"Once it gets too fancy I started losing the groove," says guitarist Mike Sullivan of Russian Circles' deceptively dense music. Indeed the Chicago based post-rock band are capable of creating intricately layered pieces of music, often from simple, intertwining melodies that when combined are capable of creating harsh soundscapes, vast acoustic caverns, and everything in between.
While Seattle has certainly enjoyed its 15 minutes of fame as “the capital of grunge,” the city has also paid a heavy price for its rock and roll notoriety. A recent newspaper headline proclaimed it “Drug Town, U.S.A,” while a noted music critic estimated that “one in four Seattle musicians is involved with heroin.” Rolling Stone even went so far as to wryly note that heroin was “back on the charts,” and that Seattle, along with New York and Hollywood, was a hot spot for the drug.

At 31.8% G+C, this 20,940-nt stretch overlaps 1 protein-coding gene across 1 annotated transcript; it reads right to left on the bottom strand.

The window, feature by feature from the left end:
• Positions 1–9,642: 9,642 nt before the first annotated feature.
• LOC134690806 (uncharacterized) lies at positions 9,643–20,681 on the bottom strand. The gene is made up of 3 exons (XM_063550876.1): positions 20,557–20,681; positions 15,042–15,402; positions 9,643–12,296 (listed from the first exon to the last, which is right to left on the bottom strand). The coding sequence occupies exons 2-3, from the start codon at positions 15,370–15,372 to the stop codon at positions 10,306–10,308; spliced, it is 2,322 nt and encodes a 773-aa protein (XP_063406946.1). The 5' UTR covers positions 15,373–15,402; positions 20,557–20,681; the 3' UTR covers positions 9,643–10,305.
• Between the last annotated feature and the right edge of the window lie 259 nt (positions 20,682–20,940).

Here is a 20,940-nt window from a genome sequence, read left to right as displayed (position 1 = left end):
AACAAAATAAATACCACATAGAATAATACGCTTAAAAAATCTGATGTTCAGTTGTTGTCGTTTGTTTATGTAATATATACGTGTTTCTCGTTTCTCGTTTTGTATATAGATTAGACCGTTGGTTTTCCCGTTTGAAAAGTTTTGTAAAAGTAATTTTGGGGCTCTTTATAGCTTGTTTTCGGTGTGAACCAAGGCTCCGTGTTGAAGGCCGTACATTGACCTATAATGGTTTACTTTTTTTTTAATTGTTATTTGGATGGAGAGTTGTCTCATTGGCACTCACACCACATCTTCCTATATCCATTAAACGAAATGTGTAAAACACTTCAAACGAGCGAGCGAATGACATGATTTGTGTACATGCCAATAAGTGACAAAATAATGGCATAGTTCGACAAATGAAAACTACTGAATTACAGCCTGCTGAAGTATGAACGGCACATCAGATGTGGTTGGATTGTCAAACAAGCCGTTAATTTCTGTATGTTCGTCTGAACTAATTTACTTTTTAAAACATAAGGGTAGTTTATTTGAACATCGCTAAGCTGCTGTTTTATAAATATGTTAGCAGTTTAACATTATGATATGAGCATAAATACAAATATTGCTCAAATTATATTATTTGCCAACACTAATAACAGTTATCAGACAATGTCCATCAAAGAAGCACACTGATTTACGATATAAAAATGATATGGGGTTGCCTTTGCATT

Hollywood Undead’s latest release, American Tragedy, debuted at No. 4 and sold 70,000 copies during its first week of release in April. Impressive numbers for a second album, but not entirely surprising. As a new band, Hollywood Undead built an online presence via MySpace several years ago, setting up the foundation for their first album, Swan Songs A&M/Octone), which was released in 2008 and surprised both band and label with its chart longevity.
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The Dead Lay Waiting -- a five-piece metal band from Swindon, England -- have had a busy 2011. Their second full-length studio album, Almost Heaven, came out in the UK in June -- and it's slated for a January 24 release in the US. After appearing at the Download Festival in England and juggling dates on a European tour, TDLW guitarist Ben Connett took the time to discuss success, musical growth and the process of becoming heartthrobs in the world of metal.